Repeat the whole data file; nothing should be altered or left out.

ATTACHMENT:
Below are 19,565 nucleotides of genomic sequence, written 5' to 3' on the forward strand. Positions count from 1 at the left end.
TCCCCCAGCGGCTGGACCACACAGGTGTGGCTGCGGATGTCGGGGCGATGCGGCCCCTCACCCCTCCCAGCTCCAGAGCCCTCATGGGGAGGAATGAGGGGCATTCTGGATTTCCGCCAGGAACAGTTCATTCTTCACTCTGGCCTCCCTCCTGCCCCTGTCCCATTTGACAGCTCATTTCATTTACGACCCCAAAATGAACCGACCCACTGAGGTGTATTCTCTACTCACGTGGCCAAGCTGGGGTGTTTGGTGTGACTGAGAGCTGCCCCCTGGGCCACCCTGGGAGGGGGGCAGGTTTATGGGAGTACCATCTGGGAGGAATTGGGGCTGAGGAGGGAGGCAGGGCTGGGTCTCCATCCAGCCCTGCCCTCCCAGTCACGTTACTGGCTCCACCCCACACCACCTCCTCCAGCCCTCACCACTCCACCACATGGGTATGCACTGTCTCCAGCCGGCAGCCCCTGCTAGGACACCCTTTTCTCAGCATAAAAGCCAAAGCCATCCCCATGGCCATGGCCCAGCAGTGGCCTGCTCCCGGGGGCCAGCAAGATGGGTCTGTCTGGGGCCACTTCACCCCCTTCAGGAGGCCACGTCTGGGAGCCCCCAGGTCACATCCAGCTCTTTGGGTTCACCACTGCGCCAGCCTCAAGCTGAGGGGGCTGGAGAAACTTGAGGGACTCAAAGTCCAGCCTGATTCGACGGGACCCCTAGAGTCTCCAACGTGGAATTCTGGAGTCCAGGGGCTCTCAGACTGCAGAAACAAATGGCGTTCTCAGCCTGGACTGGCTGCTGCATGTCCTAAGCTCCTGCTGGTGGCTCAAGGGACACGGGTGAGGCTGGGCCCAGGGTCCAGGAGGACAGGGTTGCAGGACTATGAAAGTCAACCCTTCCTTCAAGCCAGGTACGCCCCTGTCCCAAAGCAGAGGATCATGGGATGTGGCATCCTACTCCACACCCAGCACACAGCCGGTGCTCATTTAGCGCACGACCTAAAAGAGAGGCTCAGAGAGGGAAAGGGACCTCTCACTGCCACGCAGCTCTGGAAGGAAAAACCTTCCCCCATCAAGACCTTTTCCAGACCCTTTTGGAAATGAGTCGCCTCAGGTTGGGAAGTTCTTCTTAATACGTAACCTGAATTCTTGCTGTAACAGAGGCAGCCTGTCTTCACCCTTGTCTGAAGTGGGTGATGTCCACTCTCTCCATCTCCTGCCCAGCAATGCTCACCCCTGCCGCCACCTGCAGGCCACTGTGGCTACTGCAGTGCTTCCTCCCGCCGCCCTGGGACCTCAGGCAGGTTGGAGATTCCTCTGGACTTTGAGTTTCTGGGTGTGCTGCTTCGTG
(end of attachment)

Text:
Below are 19,565 nucleotides of genomic sequence, written 5' to 3' on the forward strand. Positions count from 1 at the left end.
TCCCCCAGCGGCTGGACCACACAGGTGTGGCTGCGGATGTCGGGGCGATGCGGCCCCTCACCCCTCCCAGCTCCAGAGCCCTCATGGGGAGGAATGAGGGGCATTCTGGATTTCCGCCAGGAACAGTTCATTCTTCACTCTGGCCTCCCTCCTGCCCCTGTCCCATTTGACAGCTCATTTCATTTACGACCCCAAAATGAACCGACCCACTGAGGTGTATTCTCTACTCACGTGGCCAAGCTGGGGTGTTTGGTGTGACTGAGAGCTGCCCCCTGGGCCACCCTGGGAGGGGGGCAGGTTTATGGGAGTACCATCTGGGAGGAATTGGGGCTGAGGAGGGAGGCAGGGCTGGGTCTCCATCCAGCCCTGCCCTCCCAGTCACGTTACTGGCTCCACCCCACACCACCTCCTCCAGCCCTCACCACTCCACCACATGGGTATGCACTGTCTCCAGCCGGCAGCCCCTGCTAGGACACCCTTTTCTCAGCATAAAAGCCAAAGCCATCCCCATGGCCATGGCCCAGCAGTGGCCTGCTCCCGGGGGCCAGCAAGATGGGTCTGTCTGGGGCCACTTCACCCCCTTCAGGAGGCCACGTCTGGGAGCCCCCAGGTCACATCCAGCTCTTTGGGTTCACCACTGCGCCAGCCTCAAGCTGAGGGGGCTGGAGAAACTTGAGGGACTCAAAGTCCAGCCTGATTCGACGGGACCCCTAGAGTCTCCAACGTGGAATTCTGGAGTCCAGGGGCTCTCAGACTGCAGAAACAAATGGCGTTCTCAGCCTGGACTGGCTGCTGCATGTCCTAAGCTCCTGCTGGTGGCTCAAGGGACACGGGTGAGGCTGGGCCCAGGGTCCAGGAGGACAGGGTTGCAGGACTATGAAAGTCAACCCTTCCTTCAAGCCAGGTACGCCCCTGTCCCAAAGCAGAGGATCATGGGATGTGGCATCCTACTCCACACCCAGCACACAGCCGGTGCTCATTTAGCGCACGACCTAAAAGAGAGGCTCAGAGAGGGAAAGGGACCTCTCACTGCCACGCAGCTCTGGAAGGAAAAACCTTCCCCCATCAAGACCTTTTCCAGACCCTTTTGGAAATGAGTCGCCTCAGGTTGGGAAGTTCTTCTTAATACGTAACCTGAATTCTTGCTGTAACAGAGGCAGCCTGTCTTCACCCTTGTCTGAAGTGGGTGATGTCCACTCTCTCCATCTCCTGCCCAGCAATGCTCACCCCTGCCGCCACCTGCAGGCCACTGTGGCTACTGCAGTGCTTCCTCCCGCCGCCCTGGGACCTCAGGCAGGTTGGAGATTCCTCTGGACTTTGAGTTTCTGGGTGTGCTGCTTCGTG